Monday, February 05, 2007

The Mozart Effect






Back in 1997 a man named Don Campbell popularized the so called Mozart Effect in a book of the same name. Campbell claimed that listening to Mozart's music, his piano concertos in particular markedly improved IQ among a grand panoply of other benefits, acuity, well being , peace of mind and so on, in a similar all encompassing vein.



Campbell's declarations were based on highly liberal interpretatio
ns of earlier work.



Dr Alfred Tomatis
in 1991 had conducted research published in a book Pourquoi Mozart, where he had found tentative evidence listening to Mozart's piano concertos temporarily improved IQ scores of a sample of learning disabled children in temporospatial activities on the Alfred- Binet scale.



Campbell had seized on the possible effect and in the grand tradition of snake oil salesmen everywhere discovered a new found panacea for a
host of human ailments



Wolfgang Amadeus Mozart may have been turning in his grave, but it would hardly have been the first time.



The great composer's own story swept into popular imagination on the heels of
Milos Forman's 1984 multiple Oscar nominated film Amadeus



The story was cast in a mythic mold. Mozart portrayed as an unlikely boorish man seemingly channelling a divine source of inspiration to produce works of genius without deliberation of any kind. Salieri a contemporary composer played the foil to Mozart, sophisticated and cultured but completely humbled by Mozart's talent; Jealousy then ultimately driving him to destruction of his rival out of spite of a a god who would deny him and instead give such gifts to vulgar man like Mozart.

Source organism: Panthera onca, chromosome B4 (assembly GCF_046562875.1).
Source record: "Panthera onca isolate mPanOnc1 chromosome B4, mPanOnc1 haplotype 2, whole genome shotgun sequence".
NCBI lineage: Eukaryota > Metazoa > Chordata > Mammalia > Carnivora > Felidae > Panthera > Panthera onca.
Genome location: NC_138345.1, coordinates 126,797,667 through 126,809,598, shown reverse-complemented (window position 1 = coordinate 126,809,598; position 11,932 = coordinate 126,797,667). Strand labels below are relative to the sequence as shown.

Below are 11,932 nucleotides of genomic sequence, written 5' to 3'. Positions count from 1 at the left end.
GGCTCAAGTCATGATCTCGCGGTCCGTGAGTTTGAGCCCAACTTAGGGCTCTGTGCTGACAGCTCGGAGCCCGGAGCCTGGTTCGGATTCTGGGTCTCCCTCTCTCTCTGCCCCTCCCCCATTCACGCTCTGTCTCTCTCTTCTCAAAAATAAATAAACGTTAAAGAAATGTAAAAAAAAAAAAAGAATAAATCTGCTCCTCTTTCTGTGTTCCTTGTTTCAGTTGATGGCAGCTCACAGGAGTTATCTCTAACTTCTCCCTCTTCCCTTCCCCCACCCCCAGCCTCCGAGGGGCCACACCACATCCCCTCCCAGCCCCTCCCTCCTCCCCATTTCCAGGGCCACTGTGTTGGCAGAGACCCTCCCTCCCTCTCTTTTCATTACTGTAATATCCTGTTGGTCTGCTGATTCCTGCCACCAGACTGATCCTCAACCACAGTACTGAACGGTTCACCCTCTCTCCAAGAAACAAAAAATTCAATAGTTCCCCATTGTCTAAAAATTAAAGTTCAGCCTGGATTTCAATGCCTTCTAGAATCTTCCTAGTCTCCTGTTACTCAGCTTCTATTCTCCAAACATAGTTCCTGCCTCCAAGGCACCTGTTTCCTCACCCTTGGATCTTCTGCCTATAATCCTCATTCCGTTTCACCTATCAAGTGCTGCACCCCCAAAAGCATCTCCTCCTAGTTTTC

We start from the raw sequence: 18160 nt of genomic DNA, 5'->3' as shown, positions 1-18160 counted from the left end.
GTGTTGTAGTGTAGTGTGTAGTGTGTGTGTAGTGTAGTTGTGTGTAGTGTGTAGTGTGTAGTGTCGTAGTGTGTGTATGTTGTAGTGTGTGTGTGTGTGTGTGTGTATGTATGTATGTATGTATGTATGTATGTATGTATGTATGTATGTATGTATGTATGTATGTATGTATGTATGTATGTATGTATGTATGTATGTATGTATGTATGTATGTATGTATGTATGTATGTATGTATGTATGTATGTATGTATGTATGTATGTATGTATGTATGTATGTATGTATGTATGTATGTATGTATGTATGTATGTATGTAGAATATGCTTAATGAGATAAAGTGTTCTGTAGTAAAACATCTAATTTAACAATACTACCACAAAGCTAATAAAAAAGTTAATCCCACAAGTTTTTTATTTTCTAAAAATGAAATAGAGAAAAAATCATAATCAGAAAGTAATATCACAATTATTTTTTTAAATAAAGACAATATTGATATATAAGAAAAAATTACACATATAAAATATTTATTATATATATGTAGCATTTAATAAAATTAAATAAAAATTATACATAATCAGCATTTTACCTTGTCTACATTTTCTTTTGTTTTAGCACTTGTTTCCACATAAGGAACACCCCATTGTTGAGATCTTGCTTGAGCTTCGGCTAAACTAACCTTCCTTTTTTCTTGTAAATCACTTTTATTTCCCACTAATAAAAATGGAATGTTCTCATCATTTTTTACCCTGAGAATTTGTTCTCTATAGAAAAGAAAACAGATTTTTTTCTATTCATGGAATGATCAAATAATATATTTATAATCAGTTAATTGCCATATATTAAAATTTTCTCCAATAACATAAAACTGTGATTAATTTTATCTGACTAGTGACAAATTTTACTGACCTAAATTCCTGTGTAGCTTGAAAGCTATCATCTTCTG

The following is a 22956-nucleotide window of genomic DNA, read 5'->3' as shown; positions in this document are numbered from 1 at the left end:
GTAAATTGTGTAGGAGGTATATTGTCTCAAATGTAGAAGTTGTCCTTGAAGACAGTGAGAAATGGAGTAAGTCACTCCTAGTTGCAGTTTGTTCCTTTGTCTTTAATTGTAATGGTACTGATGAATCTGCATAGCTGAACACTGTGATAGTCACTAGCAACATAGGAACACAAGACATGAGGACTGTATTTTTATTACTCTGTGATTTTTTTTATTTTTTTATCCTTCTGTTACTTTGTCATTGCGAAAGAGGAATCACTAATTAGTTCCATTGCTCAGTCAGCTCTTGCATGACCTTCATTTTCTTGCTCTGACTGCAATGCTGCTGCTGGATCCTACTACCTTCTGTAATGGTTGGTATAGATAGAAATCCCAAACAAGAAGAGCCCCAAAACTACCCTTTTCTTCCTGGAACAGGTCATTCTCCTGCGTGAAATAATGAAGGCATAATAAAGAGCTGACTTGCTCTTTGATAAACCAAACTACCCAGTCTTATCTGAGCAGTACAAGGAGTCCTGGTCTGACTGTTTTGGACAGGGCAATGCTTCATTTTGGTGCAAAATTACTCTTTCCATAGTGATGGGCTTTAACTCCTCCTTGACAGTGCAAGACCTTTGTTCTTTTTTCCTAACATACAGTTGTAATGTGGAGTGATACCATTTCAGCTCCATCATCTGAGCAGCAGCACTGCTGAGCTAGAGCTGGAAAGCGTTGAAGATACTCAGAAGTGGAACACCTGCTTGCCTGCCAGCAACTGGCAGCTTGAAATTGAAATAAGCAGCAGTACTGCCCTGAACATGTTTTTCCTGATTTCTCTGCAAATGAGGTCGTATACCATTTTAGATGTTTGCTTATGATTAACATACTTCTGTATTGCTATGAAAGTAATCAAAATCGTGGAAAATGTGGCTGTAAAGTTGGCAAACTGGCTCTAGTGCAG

It made for great drama. Modern audiences warmed to the idea of an effortless genius who was really just a party animal under
all that stuffy classical music decorum. The scheming villain who undermined the witless genius further turned the wheel of melodrama.



Yet History shows that Salieri was in truth a benign fellow composer who may may have been awed by Mozart's talent but did not play a
ny part in his down fall.



The film was based on Peter Shaffer's play, an adaptation of the biblical story Cain and Abel, concerning the fratricidal jealousy invoked by an unequal distribution of natural gifts between brothers, thus shedding some light on the seeming antiquity of its theme.

The genius of Mozart,however, was no fictional creation. It's not difficult to find detractors that try to downplay the fluent and prodigious output of the composer but it is just as easy to find others who will say that "yes" he did just write perfect compositions from scratch and without much apparent forethought.



There is also good evidence to account for the boorish Mozart
who loved dirty jokes and low living. This fact is heartening for the casual observer.



As for the Mozart Effect, it has not been discounted. Many cr
itics were probably more inflamed by Campbell's attempt to claim the new found ground as his own than deny the implications of the findings.

For the casual observer once again though the findings are almost empirical in their simplicity, beauty begets beauty and so quality gives rise to further quality.





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